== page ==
24/03/2009 14:44 - (SA)
Johannesburg - A peace conference involving Nobel laureates was postponed on Tuesday over Pretoria's refusal to grant a visa to the Dalai Lama, angering the grandson of Nelson Mandela.
Mandla Mandela, who helped plan the event, said the rejection of the Dalai Lama was "unfortunate" and tainted his illustrious grandfather's efforts to bring democracy to South Africa.
"It's a sad day for South Africa. It's a sad day for Africa," he told reporters.
Nelson Mandela, along with Archbishop Desmond Tutu and former president FW de Klerk, were to host the peace conference on Friday in Johannesburg, bringing together Nobel laureates from around the world.
The conference was to discuss how soccer can fight racism and xenophobia, as South Africa prepares to host the 2010 World Cup.
Officially South Africa says it does not want a visit by the Dalai Lama to draw attention away from preparations for the World Cup, insisting that his visit has merely been "postponed."
Government stands by decision
Thabo Masebe, spokesperson for President Kgalema Motlanthe, said he could not say when the Dalai Lama would be allowed to visit.
"We made the decision. We stand by the decision. Nothing is going to change," he told reporters.
Now that the peace conference has been scuppered, the event's chairperson Irvin Khoza said he did not know when it would be rescheduled.
Tutu and De Klerk had earlier indicated they would withdraw from the event over the controversy, while the Nobel peace committee said it would have to withdraw its support unless the Dalai Lama was allowed to attend.
"For me personally, and the role my grandfather has played in founding our democracy, together with his colleagues, this rejection by the government to not issue a visa to the Dalai Lama is really tainting our efforts of democracy," Mandla Mandela told a news conference.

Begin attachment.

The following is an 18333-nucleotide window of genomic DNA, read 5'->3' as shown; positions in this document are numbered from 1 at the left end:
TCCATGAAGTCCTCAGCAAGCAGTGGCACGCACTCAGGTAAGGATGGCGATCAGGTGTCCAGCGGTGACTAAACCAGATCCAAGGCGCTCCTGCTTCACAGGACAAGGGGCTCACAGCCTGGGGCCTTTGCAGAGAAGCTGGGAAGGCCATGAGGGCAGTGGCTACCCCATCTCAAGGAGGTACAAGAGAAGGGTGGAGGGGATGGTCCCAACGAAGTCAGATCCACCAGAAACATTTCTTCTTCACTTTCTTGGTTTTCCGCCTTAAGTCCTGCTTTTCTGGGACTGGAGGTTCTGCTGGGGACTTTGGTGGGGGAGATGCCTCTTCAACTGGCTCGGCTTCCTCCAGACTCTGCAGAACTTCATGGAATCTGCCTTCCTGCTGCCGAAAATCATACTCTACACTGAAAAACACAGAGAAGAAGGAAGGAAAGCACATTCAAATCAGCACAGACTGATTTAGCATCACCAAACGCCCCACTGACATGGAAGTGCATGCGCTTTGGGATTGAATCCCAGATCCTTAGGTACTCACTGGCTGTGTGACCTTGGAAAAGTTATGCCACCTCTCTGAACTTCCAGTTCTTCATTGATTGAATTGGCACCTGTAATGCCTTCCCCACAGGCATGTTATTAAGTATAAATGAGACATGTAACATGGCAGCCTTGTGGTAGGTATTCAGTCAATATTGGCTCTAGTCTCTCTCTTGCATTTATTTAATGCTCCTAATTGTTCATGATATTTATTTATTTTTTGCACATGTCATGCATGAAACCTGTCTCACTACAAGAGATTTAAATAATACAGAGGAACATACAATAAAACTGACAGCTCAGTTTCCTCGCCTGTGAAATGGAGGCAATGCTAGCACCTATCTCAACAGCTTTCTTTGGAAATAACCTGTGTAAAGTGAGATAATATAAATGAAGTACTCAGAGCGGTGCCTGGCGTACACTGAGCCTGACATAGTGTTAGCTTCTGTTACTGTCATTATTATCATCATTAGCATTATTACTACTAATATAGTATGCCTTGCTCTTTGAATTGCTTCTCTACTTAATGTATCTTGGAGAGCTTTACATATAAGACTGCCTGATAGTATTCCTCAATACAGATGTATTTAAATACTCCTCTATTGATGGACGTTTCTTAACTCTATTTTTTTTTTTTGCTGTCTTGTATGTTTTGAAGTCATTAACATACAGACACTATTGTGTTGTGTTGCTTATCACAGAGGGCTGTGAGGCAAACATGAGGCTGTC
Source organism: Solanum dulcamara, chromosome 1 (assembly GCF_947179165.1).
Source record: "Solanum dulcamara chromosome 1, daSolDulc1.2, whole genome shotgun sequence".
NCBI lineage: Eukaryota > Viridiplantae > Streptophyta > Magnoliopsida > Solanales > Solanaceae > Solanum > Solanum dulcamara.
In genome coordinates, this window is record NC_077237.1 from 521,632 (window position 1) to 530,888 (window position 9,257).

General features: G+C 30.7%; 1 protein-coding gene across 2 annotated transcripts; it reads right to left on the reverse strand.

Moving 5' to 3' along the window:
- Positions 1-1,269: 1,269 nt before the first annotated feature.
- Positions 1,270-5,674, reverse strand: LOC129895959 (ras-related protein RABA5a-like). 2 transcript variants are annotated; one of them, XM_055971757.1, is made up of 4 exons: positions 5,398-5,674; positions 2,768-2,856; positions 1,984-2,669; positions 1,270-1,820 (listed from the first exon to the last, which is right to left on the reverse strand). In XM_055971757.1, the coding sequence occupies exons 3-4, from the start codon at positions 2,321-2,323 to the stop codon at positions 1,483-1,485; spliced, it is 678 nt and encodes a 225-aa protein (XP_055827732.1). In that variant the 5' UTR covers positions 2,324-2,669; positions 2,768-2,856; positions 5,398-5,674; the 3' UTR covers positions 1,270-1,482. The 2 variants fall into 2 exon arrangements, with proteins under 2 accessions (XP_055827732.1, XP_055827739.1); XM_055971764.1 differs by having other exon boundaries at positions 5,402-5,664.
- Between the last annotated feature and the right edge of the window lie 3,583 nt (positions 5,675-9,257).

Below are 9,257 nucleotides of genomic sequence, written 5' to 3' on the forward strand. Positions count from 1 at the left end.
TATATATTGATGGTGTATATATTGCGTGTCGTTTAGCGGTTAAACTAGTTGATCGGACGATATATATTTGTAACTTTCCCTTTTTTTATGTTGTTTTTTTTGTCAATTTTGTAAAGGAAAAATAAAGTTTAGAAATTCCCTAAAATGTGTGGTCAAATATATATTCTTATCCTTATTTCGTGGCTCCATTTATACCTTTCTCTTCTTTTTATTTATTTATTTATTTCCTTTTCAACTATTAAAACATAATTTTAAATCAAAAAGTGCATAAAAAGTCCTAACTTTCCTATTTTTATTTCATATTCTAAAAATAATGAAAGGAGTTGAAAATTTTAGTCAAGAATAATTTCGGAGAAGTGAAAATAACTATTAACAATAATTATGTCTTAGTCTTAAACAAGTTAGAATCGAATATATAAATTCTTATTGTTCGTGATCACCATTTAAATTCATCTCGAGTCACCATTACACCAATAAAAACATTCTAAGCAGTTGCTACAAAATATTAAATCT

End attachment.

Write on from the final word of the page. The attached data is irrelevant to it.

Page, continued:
"I don't think that as sovereign independent country, we need to succumb to international pressures," Mandela said.
Pressure from China
The government has denied that the Dalai Lama's visa was rejected due to pressure from China, a key trading partner.
But Chinese diplomats told local media that Beijing had urged South Africa to deny the visit or risk damaging bilateral relations.
A spokesperson for the Dalai Lama has also blamed Chinese pressure for the refusal.
After South Africa announced its decision, China expressed appreciation for countries that shun the Dalai Lama.
"All countries should respect China's sovereignty and territorial integrity... and oppose Tibetan independence. We appreciate relevant countries' measures," foreign ministry spokesman Qin Gang told reporters in Beijing.
China vehemently opposes any overseas activities by the Dalai Lama, whom it considers a separatist seeking independence for his Himalayan homeland. He denies such charges.
He angered China earlier this month by marking the 50th anniversary of a failed uprising with a speech saying Chinese control had turned Tibet into a "hell on earth."
After the end of apartheid, South African foreign policy had made a strong focus on human rights around the world.
That reputation that has been dimmed after South Africa refused to condemn Myanmar's military junta or Zimbabwe's repressive President Robert Mugabe while it held a rotating seat on the UN Security Council.